True or False ? “A stock with returns that have little correlation with Market portfolio returns is relatively more valuable and will have relatively high returns” -(False) Little correlation points to lower covariance and hence both might move in different directions and will cancel each other effects hence more diversification and hence lesser risk , but since portfolio deviation would also decrease and hence lower returns. Any suggestions ? Regards, Gaurav
Well, I’ve not yet gotten to the portfolio management book, but I do work with this kind of stuff a bit… and to my mind the statement is true up until the point where it says “have relatively higher returns” which is not neccessarily the case, but it could be. I suppose you could also quibble with the assertion that it is “relatively more valuable” as well. Relative to what? Other securities in your portfolio? More valuable than its market price? Inherently more valuable simply because it is not correlated with the market? But if this is the case wouldn’t the market have factored that into the price? Now that I’ve said that, it seems false on several levels.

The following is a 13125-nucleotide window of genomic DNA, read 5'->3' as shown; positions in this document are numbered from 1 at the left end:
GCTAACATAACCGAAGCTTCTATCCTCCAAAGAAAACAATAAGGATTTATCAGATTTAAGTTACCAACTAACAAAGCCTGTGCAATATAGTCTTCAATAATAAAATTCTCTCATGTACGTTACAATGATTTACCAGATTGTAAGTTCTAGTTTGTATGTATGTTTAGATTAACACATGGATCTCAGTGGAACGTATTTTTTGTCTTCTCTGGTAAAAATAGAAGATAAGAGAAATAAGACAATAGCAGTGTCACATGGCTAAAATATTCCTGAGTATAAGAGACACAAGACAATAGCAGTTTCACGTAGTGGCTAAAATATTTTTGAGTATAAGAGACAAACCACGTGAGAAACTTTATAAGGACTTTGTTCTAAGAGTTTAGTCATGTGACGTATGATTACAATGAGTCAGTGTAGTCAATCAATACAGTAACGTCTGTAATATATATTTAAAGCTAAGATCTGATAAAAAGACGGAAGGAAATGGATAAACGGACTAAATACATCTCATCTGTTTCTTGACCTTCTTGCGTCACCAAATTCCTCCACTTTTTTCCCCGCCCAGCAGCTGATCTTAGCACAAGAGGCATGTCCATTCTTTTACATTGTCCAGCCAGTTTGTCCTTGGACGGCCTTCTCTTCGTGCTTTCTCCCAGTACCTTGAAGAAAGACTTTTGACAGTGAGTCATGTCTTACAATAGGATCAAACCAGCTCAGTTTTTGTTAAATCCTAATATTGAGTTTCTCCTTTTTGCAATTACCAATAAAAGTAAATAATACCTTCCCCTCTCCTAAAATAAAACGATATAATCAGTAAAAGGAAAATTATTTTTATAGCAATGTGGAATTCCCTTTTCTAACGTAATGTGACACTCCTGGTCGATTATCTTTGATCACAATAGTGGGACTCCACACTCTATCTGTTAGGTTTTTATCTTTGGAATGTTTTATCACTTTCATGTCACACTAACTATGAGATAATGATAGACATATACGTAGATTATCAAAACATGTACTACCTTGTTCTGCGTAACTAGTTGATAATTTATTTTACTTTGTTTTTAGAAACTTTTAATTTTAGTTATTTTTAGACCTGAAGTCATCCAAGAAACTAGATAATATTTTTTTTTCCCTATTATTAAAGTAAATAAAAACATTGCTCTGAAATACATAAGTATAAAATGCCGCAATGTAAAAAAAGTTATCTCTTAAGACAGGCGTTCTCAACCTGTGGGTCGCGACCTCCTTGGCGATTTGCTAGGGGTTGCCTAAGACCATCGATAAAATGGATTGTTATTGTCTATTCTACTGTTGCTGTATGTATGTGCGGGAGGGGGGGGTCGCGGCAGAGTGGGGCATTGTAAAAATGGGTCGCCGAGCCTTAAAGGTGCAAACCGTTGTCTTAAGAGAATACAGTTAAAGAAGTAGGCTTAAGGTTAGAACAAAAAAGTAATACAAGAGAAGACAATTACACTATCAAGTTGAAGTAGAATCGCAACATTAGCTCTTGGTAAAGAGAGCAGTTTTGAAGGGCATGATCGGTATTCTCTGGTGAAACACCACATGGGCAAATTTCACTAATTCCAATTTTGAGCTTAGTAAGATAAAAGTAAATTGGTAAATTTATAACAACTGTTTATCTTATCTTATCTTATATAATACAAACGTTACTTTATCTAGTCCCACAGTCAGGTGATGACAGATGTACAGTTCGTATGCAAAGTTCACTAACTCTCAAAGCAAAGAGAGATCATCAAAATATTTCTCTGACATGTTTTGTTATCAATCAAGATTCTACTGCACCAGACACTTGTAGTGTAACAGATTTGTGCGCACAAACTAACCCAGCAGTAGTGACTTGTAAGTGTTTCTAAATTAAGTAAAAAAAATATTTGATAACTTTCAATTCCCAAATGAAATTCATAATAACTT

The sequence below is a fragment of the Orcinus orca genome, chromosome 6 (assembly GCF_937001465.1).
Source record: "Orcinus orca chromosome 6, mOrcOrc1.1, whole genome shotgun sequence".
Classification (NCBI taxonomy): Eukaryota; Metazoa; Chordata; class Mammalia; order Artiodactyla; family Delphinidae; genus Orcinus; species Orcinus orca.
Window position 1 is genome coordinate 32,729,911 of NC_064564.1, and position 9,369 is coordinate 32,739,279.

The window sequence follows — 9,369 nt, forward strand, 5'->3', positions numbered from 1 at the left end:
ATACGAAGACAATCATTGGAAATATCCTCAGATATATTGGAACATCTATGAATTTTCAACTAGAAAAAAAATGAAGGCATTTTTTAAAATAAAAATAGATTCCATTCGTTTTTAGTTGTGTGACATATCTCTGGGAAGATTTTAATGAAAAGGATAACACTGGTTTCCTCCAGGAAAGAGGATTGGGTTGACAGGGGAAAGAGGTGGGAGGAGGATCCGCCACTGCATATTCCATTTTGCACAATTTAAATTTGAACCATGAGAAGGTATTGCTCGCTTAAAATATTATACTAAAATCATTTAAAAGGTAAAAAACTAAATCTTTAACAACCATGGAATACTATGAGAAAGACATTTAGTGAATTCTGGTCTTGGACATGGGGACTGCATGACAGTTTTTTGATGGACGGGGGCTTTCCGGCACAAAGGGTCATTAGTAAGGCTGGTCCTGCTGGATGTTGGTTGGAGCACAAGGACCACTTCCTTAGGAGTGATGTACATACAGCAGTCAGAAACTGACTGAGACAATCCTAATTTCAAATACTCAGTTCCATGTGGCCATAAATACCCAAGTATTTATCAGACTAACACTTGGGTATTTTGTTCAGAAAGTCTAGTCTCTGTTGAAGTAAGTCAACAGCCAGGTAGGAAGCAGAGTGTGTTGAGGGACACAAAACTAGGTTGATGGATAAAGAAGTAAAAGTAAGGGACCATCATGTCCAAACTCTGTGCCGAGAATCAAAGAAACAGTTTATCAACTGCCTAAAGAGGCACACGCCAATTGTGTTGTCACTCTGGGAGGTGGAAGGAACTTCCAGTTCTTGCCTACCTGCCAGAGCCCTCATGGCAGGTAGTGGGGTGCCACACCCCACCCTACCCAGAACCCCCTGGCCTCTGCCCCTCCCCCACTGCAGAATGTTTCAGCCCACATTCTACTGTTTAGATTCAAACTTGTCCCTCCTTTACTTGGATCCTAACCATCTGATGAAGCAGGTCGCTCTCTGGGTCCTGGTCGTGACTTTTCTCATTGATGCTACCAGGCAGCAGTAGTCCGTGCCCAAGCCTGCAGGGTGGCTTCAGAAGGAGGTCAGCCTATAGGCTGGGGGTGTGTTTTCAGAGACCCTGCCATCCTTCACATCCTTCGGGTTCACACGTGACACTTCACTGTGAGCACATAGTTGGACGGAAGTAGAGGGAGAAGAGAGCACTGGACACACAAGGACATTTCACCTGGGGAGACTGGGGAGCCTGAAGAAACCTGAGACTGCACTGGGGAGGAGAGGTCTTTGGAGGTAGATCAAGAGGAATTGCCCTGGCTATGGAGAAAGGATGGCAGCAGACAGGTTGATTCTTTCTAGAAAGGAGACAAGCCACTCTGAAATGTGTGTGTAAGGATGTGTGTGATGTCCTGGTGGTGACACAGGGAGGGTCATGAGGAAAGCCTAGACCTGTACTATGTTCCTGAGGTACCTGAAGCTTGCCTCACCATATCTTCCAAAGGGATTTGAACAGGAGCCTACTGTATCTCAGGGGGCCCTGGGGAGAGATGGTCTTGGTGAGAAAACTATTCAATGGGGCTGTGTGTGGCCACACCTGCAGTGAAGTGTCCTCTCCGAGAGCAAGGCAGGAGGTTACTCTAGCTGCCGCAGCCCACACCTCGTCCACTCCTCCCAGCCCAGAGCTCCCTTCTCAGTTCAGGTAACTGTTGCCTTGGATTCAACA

The word little is making this unclear for me… If it’s little does that mean… closer to 0… if it is… then more valueable is wrong! then other is trivial… as you can have high returns if your stock is negatively correlated with the market or positively correlated or have zero correlation.